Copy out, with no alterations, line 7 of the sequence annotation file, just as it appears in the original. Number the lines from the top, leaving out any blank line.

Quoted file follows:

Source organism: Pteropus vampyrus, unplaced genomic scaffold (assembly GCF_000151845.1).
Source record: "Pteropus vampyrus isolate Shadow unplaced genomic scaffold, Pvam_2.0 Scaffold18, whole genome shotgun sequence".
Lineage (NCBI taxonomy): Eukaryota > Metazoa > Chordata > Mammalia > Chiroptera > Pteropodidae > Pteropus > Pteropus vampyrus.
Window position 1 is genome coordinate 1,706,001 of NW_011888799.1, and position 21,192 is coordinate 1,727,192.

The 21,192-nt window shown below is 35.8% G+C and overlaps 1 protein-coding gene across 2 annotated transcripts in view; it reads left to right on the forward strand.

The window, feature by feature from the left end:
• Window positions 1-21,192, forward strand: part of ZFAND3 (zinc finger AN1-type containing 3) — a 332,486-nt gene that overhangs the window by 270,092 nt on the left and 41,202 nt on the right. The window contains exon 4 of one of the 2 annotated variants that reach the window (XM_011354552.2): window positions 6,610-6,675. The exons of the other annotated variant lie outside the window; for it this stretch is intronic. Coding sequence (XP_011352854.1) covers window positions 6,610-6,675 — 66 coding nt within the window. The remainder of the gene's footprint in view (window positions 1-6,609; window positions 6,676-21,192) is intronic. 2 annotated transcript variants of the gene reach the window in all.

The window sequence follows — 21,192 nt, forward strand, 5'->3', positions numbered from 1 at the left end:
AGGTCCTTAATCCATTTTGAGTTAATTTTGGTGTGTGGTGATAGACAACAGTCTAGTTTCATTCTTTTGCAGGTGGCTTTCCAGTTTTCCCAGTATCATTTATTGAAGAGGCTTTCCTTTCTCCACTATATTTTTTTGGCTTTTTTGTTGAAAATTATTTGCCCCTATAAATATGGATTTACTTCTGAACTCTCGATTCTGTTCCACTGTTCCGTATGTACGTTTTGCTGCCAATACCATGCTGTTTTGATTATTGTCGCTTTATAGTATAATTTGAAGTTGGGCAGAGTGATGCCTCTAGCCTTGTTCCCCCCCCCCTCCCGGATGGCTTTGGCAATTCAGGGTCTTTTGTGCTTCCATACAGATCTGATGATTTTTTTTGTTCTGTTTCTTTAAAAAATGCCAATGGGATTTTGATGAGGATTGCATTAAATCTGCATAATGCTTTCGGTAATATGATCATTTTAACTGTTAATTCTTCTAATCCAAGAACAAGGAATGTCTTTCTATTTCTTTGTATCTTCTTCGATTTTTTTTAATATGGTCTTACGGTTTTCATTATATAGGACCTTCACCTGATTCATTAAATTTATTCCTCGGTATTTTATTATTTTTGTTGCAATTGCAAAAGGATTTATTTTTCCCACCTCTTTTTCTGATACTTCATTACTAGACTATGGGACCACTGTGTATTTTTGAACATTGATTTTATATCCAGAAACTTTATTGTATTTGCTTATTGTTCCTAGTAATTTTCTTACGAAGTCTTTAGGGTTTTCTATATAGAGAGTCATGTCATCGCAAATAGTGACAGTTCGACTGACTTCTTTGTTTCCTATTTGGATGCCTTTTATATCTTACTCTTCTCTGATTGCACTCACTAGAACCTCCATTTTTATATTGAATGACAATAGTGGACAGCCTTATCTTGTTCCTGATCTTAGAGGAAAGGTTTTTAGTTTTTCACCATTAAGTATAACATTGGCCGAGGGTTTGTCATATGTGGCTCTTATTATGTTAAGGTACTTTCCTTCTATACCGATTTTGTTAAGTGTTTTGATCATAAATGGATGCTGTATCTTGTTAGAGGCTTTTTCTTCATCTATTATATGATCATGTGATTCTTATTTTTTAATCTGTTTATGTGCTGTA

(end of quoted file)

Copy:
• Window positions 1-21,192, forward strand: part of ZFAND3 (zinc finger AN1-type containing 3) — a 332,486-nt gene that overhangs the window by 270,092 nt on the left and 41,202 nt on the right. The window contains exon 4 of one of the 2 annotated variants that reach the window (XM_011354552.2): window positions 6,610-6,675. The exons of the other annotated variant lie outside the window; for it this stretch is intronic. Coding sequence (XP_011352854.1) covers window positions 6,610-6,675 — 66 coding nt within the window. The remainder of the gene's footprint in view (window positions 1-6,609; window positions 6,676-21,192) is intronic. 2 annotated transcript variants of the gene reach the window in all.